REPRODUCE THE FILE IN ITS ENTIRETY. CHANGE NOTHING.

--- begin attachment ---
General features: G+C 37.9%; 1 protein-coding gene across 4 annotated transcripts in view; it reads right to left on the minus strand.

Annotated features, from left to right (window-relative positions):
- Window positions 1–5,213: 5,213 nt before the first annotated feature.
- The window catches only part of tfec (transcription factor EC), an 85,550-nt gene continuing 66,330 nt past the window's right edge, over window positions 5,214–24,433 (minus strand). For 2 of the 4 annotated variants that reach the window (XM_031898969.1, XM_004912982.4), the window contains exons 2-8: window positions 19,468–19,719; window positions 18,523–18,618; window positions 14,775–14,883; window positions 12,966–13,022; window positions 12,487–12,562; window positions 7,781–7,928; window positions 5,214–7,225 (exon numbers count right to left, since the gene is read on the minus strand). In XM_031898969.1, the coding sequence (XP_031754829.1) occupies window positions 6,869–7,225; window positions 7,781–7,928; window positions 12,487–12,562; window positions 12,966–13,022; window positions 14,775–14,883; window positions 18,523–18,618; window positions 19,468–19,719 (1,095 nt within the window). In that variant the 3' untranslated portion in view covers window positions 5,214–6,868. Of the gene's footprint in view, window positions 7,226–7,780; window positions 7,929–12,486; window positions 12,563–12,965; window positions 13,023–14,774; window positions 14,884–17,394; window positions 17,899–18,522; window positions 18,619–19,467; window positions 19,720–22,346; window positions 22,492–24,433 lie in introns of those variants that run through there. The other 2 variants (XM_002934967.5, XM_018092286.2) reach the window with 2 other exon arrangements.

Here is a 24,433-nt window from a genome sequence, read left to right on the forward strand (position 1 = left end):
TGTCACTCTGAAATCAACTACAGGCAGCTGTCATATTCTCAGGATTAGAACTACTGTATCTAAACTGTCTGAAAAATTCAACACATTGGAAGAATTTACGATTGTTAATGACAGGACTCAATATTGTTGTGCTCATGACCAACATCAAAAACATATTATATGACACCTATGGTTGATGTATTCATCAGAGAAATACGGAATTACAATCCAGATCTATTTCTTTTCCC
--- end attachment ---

General features: G+C 37.9%; 1 protein-coding gene across 4 annotated transcripts in view; it reads right to left on the minus strand.

Annotated features, from left to right (window-relative positions):
- Window positions 1–5,213: 5,213 nt before the first annotated feature.
- The window catches only part of tfec (transcription factor EC), an 85,550-nt gene continuing 66,330 nt past the window's right edge, over window positions 5,214–24,433 (minus strand). For 2 of the 4 annotated variants that reach the window (XM_031898969.1, XM_004912982.4), the window contains exons 2-8: window positions 19,468–19,719; window positions 18,523–18,618; window positions 14,775–14,883; window positions 12,966–13,022; window positions 12,487–12,562; window positions 7,781–7,928; window positions 5,214–7,225 (exon numbers count right to left, since the gene is read on the minus strand). In XM_031898969.1, the coding sequence (XP_031754829.1) occupies window positions 6,869–7,225; window positions 7,781–7,928; window positions 12,487–12,562; window positions 12,966–13,022; window positions 14,775–14,883; window positions 18,523–18,618; window positions 19,468–19,719 (1,095 nt within the window). In that variant the 3' untranslated portion in view covers window positions 5,214–6,868. Of the gene's footprint in view, window positions 7,226–7,780; window positions 7,929–12,486; window positions 12,563–12,965; window positions 13,023–14,774; window positions 14,884–17,394; window positions 17,899–18,522; window positions 18,619–19,467; window positions 19,720–22,346; window positions 22,492–24,433 lie in introns of those variants that run through there. The other 2 variants (XM_002934967.5, XM_018092286.2) reach the window with 2 other exon arrangements.

Here is a 24,433-nt window from a genome sequence, read left to right on the forward strand (position 1 = left end):
TGTCACTCTGAAATCAACTACAGGCAGCTGTCATATTCTCAGGATTAGAACTACTGTATCTAAACTGTCTGAAAAATTCAACACATTGGAAGAATTTACGATTGTTAATGACAGGACTCAATATTGTTGTGCTCATGACCAACATCAAAAACATATTATATGACACCTATGGTTGATGTATTCATCAGAGAAATACGGAATTACAATCCAGATCTATTTCTTTTCCC